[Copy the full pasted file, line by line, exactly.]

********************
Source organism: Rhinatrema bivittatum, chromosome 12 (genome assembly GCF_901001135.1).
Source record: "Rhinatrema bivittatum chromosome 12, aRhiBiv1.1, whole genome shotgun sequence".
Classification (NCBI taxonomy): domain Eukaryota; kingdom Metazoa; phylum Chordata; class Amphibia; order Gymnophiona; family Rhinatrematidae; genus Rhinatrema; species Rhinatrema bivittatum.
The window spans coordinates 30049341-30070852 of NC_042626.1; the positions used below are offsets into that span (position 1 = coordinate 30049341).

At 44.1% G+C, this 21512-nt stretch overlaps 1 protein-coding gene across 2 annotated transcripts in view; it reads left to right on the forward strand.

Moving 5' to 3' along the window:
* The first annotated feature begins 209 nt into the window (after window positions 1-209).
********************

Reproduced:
Source organism: Rhinatrema bivittatum, chromosome 12 (genome assembly GCF_901001135.1).
Source record: "Rhinatrema bivittatum chromosome 12, aRhiBiv1.1, whole genome shotgun sequence".
Classification (NCBI taxonomy): domain Eukaryota; kingdom Metazoa; phylum Chordata; class Amphibia; order Gymnophiona; family Rhinatrematidae; genus Rhinatrema; species Rhinatrema bivittatum.
The window spans coordinates 30049341-30070852 of NC_042626.1; the positions used below are offsets into that span (position 1 = coordinate 30049341).

At 44.1% G+C, this 21512-nt stretch overlaps 1 protein-coding gene across 2 annotated transcripts in view; it reads left to right on the forward strand.

Moving 5' to 3' along the window:
* The first annotated feature begins 209 nt into the window (after window positions 1-209).